Car Safety Ratings
The reality is that even the safest, most defensive drivers can’t always avoid accidents on US roads. Accidents happen, and when they do, the crash ratings of the vehicle are put to the test. When buying new cars, savvy shoppers look at the safety ratings, either online (www.nhtsa.gov/ratings is an excellent tool) or at the dealership. Based on a 5-star rating scale, the more stars the safer the vehicle, but many people are unaware of what they actually mean.
In the first section, we’ve broken down the different tests the National Highway Traffic Safety Administration (NHTSA) use to grade each vehicle and then assign the rating based on those grades. The second section outlines the more common smart car technologies that make equipped vehicles more adept at avoiding accidents.
Here’s what they test and how they test it:
Fontal – Represents head-on crashes between two similar vehicles with the same weight, or a vehicle crashing into a fixed barrier at 35 mph.
Side barrier – Represents an intersection type collision or a 3,015 lb. moving barrier crashing into a standing vehicle at 38.5 mph.
Side pole – Represents an accident between a vehicle and a pole with the vehicle angled at 75 degrees crashing sideways into a 25cm diameter pole at the driver’s seating location.
Rollover – Simulates a vehicle losing control on a sharp curve at 55 mph and the vehicle leaves the road and rolls over.
As technology improves, so do the smart features vehicles use to keep us safe. These are the more common smart car features:
Smart Car Features
Rearview video system – Standard in all vehicles as of May 2018 and newer. Commonly referred to as a backup camera, this safety technology provides an image of the area behind the vehicle, helping the driver to see behind the vehicle.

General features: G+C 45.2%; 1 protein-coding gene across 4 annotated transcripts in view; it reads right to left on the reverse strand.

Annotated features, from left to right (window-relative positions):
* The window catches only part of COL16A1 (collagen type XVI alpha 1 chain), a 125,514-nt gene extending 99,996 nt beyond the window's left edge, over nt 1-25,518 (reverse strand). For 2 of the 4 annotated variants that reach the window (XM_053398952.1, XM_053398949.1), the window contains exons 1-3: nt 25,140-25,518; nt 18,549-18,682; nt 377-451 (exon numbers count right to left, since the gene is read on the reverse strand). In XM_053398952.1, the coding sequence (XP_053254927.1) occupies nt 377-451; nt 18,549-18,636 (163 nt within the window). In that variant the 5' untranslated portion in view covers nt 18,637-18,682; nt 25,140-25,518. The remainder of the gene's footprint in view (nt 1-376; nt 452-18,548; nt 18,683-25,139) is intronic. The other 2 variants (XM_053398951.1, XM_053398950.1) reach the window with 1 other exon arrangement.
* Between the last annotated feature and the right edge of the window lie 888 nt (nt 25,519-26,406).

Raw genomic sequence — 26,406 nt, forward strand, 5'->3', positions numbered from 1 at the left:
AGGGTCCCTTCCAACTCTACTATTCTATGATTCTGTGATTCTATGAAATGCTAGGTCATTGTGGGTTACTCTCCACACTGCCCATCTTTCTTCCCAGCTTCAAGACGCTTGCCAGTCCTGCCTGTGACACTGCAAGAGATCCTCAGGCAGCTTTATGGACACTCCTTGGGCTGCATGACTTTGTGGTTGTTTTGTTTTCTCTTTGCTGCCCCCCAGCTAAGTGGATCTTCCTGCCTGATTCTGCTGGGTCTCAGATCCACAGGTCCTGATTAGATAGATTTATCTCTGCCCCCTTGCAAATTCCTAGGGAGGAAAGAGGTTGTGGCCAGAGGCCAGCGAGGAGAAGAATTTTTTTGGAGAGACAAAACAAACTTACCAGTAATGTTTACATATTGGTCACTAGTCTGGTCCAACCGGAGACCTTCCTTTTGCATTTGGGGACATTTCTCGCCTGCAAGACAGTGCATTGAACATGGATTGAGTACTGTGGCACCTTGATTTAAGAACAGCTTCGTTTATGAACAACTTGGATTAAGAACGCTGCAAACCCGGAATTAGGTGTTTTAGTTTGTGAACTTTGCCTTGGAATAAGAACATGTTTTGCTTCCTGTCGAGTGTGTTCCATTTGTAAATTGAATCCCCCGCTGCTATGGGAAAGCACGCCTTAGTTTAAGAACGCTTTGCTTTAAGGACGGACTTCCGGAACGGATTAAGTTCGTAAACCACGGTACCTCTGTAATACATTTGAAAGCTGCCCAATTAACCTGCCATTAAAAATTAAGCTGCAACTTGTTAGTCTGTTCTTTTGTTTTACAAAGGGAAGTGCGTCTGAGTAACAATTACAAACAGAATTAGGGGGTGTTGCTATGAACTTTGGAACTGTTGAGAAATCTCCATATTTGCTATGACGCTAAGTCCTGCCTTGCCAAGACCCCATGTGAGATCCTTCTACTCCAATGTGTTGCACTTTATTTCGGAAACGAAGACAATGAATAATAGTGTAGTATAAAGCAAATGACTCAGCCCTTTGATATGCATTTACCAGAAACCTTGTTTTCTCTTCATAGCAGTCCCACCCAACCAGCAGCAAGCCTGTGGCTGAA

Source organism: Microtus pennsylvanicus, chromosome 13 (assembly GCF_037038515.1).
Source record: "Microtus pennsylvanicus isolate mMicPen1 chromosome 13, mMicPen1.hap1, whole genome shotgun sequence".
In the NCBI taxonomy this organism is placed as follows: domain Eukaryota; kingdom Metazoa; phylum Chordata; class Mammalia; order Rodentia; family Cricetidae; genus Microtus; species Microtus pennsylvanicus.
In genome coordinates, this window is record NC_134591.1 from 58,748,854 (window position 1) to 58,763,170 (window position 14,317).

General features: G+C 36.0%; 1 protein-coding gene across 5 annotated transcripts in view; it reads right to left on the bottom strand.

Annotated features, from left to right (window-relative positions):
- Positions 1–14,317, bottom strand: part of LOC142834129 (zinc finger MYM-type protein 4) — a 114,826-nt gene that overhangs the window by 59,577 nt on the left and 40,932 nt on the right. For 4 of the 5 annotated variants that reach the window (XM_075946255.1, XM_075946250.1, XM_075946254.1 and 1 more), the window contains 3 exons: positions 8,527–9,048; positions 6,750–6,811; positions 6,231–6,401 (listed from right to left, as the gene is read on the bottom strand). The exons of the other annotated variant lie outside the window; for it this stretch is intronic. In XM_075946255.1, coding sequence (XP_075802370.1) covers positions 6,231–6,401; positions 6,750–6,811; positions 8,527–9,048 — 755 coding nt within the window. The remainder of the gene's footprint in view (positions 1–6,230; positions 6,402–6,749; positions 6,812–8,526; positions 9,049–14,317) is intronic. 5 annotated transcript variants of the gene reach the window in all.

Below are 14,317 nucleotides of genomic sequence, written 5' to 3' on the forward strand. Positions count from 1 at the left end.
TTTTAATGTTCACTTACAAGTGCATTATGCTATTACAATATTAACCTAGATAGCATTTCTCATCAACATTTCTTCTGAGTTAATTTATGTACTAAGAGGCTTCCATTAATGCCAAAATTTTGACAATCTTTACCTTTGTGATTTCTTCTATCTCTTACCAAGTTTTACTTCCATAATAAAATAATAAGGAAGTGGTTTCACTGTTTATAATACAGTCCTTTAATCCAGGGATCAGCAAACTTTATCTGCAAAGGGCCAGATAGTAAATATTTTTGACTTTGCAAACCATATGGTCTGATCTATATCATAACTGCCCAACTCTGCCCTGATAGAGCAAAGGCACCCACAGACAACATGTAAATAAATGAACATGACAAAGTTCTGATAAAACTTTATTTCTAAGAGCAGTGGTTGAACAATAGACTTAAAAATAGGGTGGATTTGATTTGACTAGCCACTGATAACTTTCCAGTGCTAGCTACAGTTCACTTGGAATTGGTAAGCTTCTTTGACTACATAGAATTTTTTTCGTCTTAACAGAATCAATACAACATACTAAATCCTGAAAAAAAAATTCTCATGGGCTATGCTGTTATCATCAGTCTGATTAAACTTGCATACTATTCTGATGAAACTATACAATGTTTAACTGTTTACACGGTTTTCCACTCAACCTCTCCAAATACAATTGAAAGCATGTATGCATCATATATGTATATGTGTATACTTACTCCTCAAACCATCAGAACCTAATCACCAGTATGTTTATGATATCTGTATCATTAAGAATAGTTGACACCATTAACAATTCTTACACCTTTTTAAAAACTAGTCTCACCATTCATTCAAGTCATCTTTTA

Electronic stability control – Standard in all vehicles year 2011 and newer. Helps drivers maintain control of their vehicle during extreme steering maneuvers.
Forward collision warning – Forward-looking sensors warn the driver of an impending collision so the driver can brake or steer to avoid the collision.
Lane departure warning – Advanced safety technology that alerts drivers when they unintentionally drift out of their lanes without a turn signal.
Dynamic brake support – Also known as brake assist, which supplements the driver’s braking to avoid a crash.
Crash imminent braking – Also known as automatic emergency braking, which, if the driver takes no action to avoid the crash, automatically applies the vehicle’s brakes to slow or stop the car.
Even a vehicle with pristine crash ratings can’t always protect you when the negligence of another driver causes an accident. If you or a loved one has been injured in an accident due to someone else’s negligence, you deserve fair compensation. An experienced attorney from Craig Swapp & Associates is ready to help you receive what you deserve. You don’t have to fight the insurance companies on your own, call us at 1-800-404-9000 or fill out the online form at the bottom of this page.